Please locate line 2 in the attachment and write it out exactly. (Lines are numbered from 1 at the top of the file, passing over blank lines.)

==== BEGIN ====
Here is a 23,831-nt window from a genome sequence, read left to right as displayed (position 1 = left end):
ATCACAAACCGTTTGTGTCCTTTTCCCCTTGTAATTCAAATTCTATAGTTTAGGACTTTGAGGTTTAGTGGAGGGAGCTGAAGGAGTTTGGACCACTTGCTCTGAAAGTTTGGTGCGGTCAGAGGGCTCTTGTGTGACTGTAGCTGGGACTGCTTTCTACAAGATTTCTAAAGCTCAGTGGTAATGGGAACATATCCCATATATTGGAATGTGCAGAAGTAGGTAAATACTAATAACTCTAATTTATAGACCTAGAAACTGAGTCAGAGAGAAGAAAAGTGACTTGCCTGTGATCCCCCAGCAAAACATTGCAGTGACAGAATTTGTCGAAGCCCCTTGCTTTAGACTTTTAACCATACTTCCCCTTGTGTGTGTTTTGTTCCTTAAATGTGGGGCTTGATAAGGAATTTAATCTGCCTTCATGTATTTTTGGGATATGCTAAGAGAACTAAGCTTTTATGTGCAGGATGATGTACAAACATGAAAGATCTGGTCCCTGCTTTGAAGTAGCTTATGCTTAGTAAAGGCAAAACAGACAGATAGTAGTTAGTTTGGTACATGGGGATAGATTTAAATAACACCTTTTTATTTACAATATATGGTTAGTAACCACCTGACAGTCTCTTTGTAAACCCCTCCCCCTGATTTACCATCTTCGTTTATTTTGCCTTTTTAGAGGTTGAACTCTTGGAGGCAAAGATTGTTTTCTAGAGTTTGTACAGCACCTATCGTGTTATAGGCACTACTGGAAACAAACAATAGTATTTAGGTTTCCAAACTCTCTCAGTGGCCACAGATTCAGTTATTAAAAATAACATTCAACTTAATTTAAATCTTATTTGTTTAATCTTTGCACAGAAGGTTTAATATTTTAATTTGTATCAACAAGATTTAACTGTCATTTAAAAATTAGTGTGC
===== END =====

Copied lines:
ATCACAAACCGTTTGTGTCCTTTTCCCCTTGTAATTCAAATTCTATAGTTTAGGACTTTGAGGTTTAGTGGAGGGAGCTGAAGGAGTTTGGACCACTTGCTCTGAAAGTTTGGTGCGGTCAGAGGGCTCTTGTGTGACTGTAGCTGGGACTGCTTTCTACAAGATTTCTAAAGCTCAGTGGTAATGGGAACATATCCCATATATTGGAATGTGCAGAAGTAGGTAAATACTAATAACTCTAATTTATAGACCTAGAAACTGAGTCAGAGAGAAGAAAAGTGACTTGCCTGTGATCCCCCAGCAAAACATTGCAGTGACAGAATTTGTCGAAGCCCCTTGCTTTAGACTTTTAACCATACTTCCCCTTGTGTGTGTTTTGTTCCTTAAATGTGGGGCTTGATAAGGAATTTAATCTGCCTTCATGTATTTTTGGGATATGCTAAGAGAACTAAGCTTTTATGTGCAGGATGATGTACAAACATGAAAGATCTGGTCCCTGCTTTGAAGTAGCTTATGCTTAGTAAAGGCAAAACAGACAGATAGTAGTTAGTTTGGTACATGGGGATAGATTTAAATAACACCTTTTTATTTACAATATATGGTTAGTAACCACCTGACAGTCTCTTTGTAAACCCCTCCCCCTGATTTACCATCTTCGTTTATTTTGCCTTTTTAGAGGTTGAACTCTTGGAGGCAAAGATTGTTTTCTAGAGTTTGTACAGCACCTATCGTGTTATAGGCACTACTGGAAACAAACAATAGTATTTAGGTTTCCAAACTCTCTCAGTGGCCACAGATTCAGTTATTAAAAATAACATTCAACTTAATTTAAATCTTATTTGTTTAATCTTTGCACAGAAGGTTTAATATTTTAATTTGTATCAACAAGATTTAACTGTCATTTAAAAATTAGTGTGC